Ethnic Differences in Relative Risk of Idiopathic Calcium Nephrolithiasis in North America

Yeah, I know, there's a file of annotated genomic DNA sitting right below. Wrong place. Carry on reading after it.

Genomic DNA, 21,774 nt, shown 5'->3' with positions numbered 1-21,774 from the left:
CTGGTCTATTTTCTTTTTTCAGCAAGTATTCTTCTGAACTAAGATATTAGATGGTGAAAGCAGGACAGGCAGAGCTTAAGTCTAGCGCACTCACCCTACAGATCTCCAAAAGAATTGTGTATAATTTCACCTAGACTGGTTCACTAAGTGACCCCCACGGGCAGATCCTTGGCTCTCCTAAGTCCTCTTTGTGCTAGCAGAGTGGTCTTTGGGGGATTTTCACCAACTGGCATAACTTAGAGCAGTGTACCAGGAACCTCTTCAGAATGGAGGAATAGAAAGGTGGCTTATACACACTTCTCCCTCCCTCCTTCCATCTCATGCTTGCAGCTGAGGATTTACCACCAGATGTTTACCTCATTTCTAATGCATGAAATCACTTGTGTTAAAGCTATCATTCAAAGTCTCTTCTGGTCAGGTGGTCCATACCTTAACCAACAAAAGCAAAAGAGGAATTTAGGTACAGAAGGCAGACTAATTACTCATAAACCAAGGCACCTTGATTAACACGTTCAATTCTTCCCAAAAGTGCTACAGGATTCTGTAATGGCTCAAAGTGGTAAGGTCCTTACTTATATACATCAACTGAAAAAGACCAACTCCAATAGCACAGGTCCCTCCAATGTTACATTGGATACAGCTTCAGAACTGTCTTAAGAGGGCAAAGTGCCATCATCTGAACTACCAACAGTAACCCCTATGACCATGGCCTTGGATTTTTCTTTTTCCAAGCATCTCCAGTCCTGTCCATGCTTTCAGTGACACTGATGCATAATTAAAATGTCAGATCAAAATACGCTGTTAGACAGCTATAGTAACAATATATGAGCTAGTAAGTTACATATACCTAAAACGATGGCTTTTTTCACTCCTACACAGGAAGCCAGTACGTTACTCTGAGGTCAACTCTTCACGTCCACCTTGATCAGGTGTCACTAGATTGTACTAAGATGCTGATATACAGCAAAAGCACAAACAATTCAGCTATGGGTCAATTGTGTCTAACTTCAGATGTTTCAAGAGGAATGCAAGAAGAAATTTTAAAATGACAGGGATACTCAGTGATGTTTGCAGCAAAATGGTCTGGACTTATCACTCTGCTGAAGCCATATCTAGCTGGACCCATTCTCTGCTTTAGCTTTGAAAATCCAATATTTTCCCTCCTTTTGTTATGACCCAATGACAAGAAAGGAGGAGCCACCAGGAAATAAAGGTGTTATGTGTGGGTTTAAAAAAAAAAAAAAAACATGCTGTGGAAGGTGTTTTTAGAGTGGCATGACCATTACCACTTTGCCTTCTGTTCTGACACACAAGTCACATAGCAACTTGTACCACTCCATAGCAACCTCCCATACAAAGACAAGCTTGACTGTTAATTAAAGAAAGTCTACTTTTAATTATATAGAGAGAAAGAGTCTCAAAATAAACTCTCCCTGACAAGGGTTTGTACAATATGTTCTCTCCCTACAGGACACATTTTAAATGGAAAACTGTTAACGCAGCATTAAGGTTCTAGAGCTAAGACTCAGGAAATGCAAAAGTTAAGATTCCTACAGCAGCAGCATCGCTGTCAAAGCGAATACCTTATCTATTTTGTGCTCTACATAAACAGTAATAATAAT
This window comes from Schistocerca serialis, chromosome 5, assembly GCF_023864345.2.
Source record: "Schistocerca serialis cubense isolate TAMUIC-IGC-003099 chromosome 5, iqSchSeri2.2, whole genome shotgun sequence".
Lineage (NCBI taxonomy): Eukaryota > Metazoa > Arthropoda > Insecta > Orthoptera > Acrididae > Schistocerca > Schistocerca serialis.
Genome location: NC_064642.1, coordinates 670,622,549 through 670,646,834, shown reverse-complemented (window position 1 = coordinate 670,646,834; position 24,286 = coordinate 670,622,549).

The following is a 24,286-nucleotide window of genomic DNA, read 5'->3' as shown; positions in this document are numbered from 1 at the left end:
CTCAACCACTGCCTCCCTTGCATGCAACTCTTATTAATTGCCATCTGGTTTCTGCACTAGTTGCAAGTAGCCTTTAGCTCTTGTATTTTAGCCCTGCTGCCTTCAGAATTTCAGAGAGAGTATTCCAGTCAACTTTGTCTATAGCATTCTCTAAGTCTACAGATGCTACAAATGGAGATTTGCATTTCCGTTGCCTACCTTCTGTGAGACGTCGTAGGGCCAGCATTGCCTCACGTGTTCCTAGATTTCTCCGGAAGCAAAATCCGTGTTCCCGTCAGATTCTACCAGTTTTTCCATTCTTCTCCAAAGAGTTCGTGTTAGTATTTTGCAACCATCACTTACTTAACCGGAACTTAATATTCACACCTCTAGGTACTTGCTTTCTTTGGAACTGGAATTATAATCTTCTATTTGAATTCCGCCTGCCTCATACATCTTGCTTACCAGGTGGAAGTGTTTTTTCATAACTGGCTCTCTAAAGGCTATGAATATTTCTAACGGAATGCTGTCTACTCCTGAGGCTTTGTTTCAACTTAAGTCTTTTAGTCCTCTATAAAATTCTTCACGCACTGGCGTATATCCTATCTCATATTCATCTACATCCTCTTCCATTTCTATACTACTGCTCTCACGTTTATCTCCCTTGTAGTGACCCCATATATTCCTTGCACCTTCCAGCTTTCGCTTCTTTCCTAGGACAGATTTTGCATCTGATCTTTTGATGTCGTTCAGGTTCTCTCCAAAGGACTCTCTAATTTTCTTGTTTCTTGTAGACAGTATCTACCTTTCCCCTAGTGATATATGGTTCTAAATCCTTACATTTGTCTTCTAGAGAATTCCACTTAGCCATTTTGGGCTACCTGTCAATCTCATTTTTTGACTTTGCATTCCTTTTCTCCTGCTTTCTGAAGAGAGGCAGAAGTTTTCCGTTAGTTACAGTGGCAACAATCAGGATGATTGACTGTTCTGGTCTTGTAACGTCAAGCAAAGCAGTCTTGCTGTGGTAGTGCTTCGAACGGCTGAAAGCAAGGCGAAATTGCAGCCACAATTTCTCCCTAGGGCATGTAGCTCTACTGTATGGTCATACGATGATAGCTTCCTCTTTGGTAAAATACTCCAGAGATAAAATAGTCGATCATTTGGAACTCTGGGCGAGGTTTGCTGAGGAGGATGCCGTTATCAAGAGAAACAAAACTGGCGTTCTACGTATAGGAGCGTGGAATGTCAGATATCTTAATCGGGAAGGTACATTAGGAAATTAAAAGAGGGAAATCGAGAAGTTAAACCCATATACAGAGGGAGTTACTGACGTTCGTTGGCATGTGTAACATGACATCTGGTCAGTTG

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PURPOSE: Data on susceptibility to kidney stone disease are sparse in individuals of nonEuropean ancestry residing in North America. We determined the relative risk of calcium nephrolithiasis among people of different ethnic backgrounds living in the same geographic region. MATERIALS AND METHODS: Using a cross-sectional design 1,128 consecutive patients with idiopathic calcium nephrolithiasis 18 to 50 years old were recruited from a population based Kidney Stone Center in Toronto. Age and gender adjusted odds ratios and 95% confidence intervals were calculated by logistic regression using the 2001 Canada Census population data. RESULTS: Compared to Europeans the relative risk of calcium nephrolithiasis was significantly higher in individuals of Arabic (OR 3.8, 2.7-5.2), West Indian (OR 2.5, 1.8-3.4), West Asian (OR 2.4, 1.7-3.4) and Latin American (OR 1.7, 1.2-2.4) origin, and significantly lower in those of East Asian (OR 0.4, 0.3-0.5) and African (OR 0.7, 0.5-0.9) background. Several ethnic groups had kidney stone risk factors that were significantly different from those of the European group including higher urinary uric acid, urea excretion and estimated protein intake, and lower urinary citrate, potassium, magnesium and phosphate excretion. However, none was consistent with the variation in relative risk of stone disease overall. CONCLUSIONS: The propensity for the development of calcium nephrolithiasis differed markedly among ethnic groups in North America. While environmental factors could not be completely ruled out, this variability may reflect the influence of genetic susceptibility because there was no dominant environmental factor to account for the differences in relative risk of stone disease.
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